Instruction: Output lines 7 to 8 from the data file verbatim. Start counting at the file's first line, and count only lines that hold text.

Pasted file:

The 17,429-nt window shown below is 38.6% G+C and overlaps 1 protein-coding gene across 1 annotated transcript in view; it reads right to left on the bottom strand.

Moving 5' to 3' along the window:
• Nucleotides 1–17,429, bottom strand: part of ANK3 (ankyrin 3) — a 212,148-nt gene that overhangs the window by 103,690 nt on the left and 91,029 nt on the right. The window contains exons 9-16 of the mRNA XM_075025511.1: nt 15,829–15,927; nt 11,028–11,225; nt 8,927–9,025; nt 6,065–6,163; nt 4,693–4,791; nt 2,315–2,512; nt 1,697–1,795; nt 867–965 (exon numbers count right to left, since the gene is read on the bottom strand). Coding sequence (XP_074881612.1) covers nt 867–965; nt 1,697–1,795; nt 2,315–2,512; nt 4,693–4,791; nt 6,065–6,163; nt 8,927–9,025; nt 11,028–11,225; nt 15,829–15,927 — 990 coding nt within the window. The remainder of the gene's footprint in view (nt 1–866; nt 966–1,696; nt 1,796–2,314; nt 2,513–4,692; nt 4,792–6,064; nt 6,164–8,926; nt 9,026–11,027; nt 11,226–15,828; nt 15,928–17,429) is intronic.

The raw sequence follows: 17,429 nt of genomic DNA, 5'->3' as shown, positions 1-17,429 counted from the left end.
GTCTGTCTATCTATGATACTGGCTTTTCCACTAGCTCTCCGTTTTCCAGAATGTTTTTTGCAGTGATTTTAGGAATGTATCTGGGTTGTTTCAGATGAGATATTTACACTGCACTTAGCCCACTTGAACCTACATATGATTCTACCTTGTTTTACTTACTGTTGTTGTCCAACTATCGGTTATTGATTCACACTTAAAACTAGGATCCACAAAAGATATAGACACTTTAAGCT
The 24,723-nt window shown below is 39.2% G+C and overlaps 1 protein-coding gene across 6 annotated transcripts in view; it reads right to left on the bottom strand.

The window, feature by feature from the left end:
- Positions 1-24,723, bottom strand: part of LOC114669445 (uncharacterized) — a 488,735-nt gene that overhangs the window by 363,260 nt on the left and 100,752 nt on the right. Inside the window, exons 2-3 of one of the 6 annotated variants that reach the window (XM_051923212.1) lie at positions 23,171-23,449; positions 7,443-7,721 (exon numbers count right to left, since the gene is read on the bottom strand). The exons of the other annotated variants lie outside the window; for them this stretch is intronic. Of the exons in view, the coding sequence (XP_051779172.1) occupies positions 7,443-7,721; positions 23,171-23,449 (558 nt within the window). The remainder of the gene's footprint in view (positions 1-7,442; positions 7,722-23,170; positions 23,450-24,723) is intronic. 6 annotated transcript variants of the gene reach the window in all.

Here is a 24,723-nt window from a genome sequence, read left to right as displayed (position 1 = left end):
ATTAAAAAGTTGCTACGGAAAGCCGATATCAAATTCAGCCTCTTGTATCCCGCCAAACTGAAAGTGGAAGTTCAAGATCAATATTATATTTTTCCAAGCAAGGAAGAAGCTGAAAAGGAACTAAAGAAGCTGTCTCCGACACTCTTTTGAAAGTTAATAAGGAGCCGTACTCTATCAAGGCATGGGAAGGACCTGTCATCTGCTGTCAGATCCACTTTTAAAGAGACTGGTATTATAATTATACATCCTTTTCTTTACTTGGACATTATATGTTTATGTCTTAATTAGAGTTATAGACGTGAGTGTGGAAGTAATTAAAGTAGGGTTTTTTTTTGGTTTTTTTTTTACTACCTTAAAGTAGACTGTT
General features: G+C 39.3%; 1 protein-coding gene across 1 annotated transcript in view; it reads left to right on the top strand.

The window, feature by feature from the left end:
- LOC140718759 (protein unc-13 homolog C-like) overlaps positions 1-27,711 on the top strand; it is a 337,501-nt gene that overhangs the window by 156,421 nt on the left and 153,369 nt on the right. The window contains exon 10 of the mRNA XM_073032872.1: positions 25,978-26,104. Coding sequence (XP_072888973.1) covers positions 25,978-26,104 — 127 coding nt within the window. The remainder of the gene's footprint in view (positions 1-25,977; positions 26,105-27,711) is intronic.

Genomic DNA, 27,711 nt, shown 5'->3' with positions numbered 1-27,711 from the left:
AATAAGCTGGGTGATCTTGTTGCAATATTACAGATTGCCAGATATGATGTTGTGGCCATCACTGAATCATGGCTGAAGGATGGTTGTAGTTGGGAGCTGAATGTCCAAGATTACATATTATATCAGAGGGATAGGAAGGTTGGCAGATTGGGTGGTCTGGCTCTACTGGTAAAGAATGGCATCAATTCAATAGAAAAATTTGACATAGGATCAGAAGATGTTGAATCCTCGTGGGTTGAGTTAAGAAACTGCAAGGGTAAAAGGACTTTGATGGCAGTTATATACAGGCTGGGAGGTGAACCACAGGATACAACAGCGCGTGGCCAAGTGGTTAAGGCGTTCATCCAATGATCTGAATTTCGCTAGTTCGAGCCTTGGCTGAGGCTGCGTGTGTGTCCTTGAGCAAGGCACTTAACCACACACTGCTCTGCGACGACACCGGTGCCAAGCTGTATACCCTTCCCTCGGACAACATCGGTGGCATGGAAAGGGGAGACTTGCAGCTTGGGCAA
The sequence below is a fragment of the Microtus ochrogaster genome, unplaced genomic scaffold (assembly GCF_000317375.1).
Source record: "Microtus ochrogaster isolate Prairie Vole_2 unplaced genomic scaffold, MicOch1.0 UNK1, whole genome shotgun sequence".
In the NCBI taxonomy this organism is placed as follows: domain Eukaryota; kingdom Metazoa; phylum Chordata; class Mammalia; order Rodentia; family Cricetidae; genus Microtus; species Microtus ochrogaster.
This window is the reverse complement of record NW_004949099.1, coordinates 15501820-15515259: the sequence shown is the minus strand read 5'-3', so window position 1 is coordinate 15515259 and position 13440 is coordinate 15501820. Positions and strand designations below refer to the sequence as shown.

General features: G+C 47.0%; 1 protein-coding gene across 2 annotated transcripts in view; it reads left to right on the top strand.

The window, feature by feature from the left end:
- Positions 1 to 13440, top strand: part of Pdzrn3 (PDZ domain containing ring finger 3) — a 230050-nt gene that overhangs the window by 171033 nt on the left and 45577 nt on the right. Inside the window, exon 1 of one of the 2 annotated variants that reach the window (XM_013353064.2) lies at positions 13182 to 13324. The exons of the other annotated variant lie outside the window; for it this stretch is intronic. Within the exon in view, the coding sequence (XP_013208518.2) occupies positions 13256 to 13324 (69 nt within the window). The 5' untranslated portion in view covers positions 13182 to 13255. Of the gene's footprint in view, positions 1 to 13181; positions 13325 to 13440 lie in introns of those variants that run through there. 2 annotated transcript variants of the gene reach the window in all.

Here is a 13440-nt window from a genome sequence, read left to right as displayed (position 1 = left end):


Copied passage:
The window, feature by feature from the left end:
- Positions 1-24,723, bottom strand: part of LOC114669445 (uncharacterized) — a 488,735-nt gene that overhangs the window by 363,260 nt on the left and 100,752 nt on the right. Inside the window, exons 2-3 of one of the 6 annotated variants that reach the window (XM_051923212.1) lie at positions 23,171-23,449; positions 7,443-7,721 (exon numbers count right to left, since the gene is read on the bottom strand). The exons of the other annotated variants lie outside the window; for them this stretch is intronic. Of the exons in view, the coding sequence (XP_051779172.1) occupies positions 7,443-7,721; positions 23,171-23,449 (558 nt within the window). The remainder of the gene's footprint in view (positions 1-7,442; positions 7,722-23,170; positions 23,450-24,723) is intronic. 6 annotated transcript variants of the gene reach the window in all.